How Do I Add, Remove, Resize, or Group Tiles on My Start Screen?
Hi, you're watching the lesson titled How Do I Add, Remove, Resize, or Group Tiles on My Start Screen? That's right, this lesson is everything you could ever possibly want to know about organizing tiles on your Start screen. Many times after installing an app, you might notice that Windows 8 will automatically add a tile to your Start screen, regardless of whether or not you actually want a shortcut tile on your Start screen. For example, I have an app here called Periodic Table and I think the app is awesome. It's so pretty, look at that. Click on an element and there's all of its information, but I'm not a scientist, I'm not going to be using this app on a daily basis, so having a tile for this app on my Start screen really isn't necessary. To remove any tile, you can right-click on that tile, or if you are using a touch-enabled device, just flick the tile up or down and that will open up the Tile Options bar at the bottom of your Start screen. Now, what options you see on this bar will vary depending on the app, but what you will always see are two options and that is to Unpin that tile from Start or Uninstall. Uninstall will uninstall the app from your machine, so if you're just wanting to remove the tile from the Start screen, but you want to keep the app, that is not the option to choose. What you want is Unpin From Start. Clicking that will remove the tile, but if we search for that app, you can kind of see, there it is, Periodic Table, it's still installed on my device. And that is how you remove a tile from your Start screen.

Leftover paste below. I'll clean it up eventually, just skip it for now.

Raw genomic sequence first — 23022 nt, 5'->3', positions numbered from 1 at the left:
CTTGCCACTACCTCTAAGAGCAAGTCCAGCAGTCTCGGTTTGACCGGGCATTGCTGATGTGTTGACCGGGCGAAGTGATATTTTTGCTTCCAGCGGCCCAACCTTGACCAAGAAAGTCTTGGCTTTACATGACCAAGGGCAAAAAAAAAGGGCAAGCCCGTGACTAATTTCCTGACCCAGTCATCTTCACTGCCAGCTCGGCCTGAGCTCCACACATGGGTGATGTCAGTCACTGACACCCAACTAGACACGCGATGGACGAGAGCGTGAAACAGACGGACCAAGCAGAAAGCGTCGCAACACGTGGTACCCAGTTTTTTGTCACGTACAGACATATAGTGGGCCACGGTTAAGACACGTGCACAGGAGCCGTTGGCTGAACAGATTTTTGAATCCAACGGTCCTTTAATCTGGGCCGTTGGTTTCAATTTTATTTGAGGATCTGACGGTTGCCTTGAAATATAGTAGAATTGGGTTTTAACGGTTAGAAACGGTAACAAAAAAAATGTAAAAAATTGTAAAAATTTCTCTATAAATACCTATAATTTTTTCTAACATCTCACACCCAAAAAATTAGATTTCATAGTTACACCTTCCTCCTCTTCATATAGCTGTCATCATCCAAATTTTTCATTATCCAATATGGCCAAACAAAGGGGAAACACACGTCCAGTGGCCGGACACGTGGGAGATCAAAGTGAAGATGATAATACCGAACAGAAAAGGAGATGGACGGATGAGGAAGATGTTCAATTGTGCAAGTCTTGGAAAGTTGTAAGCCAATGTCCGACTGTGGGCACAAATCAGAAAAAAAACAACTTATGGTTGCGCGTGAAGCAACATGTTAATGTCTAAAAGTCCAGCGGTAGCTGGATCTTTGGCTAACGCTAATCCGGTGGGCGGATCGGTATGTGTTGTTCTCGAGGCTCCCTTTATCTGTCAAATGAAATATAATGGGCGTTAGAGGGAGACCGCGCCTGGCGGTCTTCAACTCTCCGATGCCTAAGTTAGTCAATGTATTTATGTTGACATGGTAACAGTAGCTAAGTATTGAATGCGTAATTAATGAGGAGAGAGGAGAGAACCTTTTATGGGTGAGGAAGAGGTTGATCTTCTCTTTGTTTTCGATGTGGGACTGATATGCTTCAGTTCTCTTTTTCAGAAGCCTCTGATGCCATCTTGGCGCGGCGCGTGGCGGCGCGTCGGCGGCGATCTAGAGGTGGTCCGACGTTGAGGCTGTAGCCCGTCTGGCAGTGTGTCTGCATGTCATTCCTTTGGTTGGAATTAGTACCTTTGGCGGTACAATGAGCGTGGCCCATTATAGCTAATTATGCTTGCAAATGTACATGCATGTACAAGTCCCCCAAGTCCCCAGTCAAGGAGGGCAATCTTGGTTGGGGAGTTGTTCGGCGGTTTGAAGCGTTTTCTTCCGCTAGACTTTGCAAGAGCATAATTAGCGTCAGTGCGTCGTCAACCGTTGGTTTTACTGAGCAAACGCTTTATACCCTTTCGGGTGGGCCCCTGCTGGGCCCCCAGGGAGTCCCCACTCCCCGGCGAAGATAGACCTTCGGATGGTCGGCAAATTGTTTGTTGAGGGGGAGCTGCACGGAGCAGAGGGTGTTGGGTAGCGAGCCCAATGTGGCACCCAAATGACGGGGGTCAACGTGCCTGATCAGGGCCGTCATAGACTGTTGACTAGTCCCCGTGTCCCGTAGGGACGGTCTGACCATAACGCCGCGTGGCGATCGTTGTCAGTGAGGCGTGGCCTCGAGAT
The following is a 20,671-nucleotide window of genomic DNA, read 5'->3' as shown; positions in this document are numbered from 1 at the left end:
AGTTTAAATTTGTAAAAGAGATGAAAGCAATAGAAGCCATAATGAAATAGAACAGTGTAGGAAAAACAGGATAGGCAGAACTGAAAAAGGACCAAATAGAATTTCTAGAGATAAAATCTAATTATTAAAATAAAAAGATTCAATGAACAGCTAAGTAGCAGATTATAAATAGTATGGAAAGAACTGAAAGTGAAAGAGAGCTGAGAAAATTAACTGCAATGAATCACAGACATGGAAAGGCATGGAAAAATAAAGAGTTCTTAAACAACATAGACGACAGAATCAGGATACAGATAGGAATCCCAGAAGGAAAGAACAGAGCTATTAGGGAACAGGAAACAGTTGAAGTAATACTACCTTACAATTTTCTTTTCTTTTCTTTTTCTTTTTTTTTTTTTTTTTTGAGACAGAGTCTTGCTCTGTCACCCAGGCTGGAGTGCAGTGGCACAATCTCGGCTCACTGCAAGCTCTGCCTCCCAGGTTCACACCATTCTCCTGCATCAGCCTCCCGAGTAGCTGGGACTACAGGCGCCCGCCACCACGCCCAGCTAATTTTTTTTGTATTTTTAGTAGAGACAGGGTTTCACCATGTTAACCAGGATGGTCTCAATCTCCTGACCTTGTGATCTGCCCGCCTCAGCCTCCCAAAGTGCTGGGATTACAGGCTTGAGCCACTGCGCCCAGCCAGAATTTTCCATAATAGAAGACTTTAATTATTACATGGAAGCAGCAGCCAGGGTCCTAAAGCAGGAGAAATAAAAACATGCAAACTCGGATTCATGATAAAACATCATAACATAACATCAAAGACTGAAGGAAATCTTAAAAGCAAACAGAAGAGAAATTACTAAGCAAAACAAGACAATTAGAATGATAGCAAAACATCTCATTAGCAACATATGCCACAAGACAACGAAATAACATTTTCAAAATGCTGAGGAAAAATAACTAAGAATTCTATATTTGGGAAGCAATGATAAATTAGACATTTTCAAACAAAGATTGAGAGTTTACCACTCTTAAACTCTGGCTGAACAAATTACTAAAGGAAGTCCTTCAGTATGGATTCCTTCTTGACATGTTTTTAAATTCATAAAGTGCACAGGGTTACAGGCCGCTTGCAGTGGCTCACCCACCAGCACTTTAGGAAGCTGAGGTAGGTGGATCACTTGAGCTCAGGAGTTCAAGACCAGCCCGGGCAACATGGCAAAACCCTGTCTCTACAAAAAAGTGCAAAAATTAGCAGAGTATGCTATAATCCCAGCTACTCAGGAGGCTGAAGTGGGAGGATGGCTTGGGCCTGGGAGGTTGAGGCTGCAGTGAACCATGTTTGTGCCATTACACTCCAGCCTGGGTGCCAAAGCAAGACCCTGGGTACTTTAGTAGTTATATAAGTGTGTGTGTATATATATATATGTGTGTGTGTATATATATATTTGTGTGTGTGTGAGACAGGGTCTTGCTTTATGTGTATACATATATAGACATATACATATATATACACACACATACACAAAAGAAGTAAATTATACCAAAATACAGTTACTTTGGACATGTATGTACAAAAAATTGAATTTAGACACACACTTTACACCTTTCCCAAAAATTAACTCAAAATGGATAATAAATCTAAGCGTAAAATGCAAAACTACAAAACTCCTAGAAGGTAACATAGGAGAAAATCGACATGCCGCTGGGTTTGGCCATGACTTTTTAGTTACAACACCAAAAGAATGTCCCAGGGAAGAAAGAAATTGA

How Do I Refresh, Restore, or Reinstall Windows?
You're watching how do I refresh, restore, or reinstall Windows. You have three basic options for fixing Windows should it start acting funny. You can now do what Microsoft calls refreshing your PC. A refresh doesn't touch your files or personal settings and won't remove apps that were installed through the Windows store. However, PC settings will revert back to their defaults and apps installed from discs or websites will be removed. You also still have the option to restore which hasn't changed much from previous versions of Windows. Now restoring Windows back to an earlier time also keeps files and personal data intact but any recently installed programs or drivers might be uninstalled. The last option is to reinstall Windows altogether. This is like doing a factory reset, where all files, datas, apps, programs, settings will disappear and Windows will do a fresh install of itself without the need to reformat or install Windows 8 using a disc or USB drive. Now in this lesson, I will show you all three.